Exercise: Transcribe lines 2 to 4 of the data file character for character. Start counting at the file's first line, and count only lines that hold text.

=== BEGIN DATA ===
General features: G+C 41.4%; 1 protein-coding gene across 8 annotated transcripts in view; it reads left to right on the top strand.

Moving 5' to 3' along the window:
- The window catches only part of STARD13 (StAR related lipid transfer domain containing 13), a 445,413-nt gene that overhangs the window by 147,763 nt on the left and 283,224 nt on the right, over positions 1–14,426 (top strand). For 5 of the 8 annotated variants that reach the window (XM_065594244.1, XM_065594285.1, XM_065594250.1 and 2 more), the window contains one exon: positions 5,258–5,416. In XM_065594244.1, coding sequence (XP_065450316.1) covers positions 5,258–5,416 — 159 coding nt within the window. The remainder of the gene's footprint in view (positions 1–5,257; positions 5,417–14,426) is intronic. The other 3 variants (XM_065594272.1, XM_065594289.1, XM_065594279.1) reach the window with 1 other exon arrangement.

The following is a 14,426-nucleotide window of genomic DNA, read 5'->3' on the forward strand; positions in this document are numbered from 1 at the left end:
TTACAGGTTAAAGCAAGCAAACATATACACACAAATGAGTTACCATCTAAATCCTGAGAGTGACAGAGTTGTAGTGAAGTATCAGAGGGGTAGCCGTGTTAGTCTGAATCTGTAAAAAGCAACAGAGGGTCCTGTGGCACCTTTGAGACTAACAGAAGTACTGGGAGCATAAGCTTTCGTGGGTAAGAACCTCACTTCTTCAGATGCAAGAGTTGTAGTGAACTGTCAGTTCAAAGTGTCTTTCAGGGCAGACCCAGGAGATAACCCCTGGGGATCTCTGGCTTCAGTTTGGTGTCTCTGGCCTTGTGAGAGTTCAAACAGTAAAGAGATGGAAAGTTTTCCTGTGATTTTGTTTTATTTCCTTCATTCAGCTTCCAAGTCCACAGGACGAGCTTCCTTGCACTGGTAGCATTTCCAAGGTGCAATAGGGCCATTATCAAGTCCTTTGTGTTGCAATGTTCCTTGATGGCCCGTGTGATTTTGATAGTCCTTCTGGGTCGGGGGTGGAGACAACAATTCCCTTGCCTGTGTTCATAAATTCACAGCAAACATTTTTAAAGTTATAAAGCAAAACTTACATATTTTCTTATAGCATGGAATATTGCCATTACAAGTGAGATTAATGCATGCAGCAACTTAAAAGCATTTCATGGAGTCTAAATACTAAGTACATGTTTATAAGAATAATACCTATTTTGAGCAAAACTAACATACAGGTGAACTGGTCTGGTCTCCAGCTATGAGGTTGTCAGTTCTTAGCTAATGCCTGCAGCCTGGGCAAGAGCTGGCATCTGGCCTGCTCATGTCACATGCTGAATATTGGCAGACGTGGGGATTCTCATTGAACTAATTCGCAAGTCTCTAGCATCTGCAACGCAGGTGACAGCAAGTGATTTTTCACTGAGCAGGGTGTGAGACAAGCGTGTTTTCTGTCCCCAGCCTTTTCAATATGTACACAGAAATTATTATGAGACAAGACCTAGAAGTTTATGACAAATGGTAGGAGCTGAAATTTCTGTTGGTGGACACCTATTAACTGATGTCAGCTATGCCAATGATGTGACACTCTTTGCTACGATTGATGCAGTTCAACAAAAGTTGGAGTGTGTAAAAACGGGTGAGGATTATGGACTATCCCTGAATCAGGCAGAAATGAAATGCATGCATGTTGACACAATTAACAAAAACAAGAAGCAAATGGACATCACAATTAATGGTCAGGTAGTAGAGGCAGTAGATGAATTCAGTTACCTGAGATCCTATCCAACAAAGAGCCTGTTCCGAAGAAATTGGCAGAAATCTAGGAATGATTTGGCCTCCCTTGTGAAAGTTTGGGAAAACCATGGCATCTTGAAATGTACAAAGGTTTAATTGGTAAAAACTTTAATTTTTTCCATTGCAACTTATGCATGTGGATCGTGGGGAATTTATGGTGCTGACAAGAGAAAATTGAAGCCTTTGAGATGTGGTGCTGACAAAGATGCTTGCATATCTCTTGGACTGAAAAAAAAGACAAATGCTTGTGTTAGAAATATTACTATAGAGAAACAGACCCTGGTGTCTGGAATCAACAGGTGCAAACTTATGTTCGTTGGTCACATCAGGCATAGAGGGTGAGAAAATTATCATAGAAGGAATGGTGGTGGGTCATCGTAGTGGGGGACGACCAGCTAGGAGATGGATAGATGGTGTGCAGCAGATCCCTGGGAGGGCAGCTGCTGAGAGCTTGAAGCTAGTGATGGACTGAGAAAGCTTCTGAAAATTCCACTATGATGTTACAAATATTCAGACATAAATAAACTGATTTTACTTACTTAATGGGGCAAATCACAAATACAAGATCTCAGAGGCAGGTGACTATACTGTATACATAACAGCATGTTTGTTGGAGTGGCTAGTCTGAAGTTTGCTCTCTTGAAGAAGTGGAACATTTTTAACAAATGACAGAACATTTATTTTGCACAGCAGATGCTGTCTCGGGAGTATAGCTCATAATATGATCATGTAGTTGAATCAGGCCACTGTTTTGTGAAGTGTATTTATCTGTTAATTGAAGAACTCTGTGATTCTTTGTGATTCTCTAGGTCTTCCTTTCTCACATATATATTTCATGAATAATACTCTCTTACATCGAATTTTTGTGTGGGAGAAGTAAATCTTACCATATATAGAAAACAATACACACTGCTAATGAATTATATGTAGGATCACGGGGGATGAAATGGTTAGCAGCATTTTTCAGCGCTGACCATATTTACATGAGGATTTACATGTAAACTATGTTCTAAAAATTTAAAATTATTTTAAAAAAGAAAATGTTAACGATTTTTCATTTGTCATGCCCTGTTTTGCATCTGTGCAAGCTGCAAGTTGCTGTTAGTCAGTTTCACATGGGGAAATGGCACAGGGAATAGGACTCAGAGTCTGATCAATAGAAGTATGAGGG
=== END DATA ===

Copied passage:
Moving 5' to 3' along the window:
- The window catches only part of STARD13 (StAR related lipid transfer domain containing 13), a 445,413-nt gene that overhangs the window by 147,763 nt on the left and 283,224 nt on the right, over positions 1–14,426 (top strand). For 5 of the 8 annotated variants that reach the window (XM_065594244.1, XM_065594285.1, XM_065594250.1 and 2 more), the window contains one exon: positions 5,258–5,416. In XM_065594244.1, coding sequence (XP_065450316.1) covers positions 5,258–5,416 — 159 coding nt within the window. The remainder of the gene's footprint in view (positions 1–5,257; positions 5,417–14,426) is intronic. The other 3 variants (XM_065594272.1, XM_065594289.1, XM_065594279.1) reach the window with 1 other exon arrangement.

The following is a 14,426-nucleotide window of genomic DNA, read 5'->3' on the forward strand; positions in this document are numbered from 1 at the left end: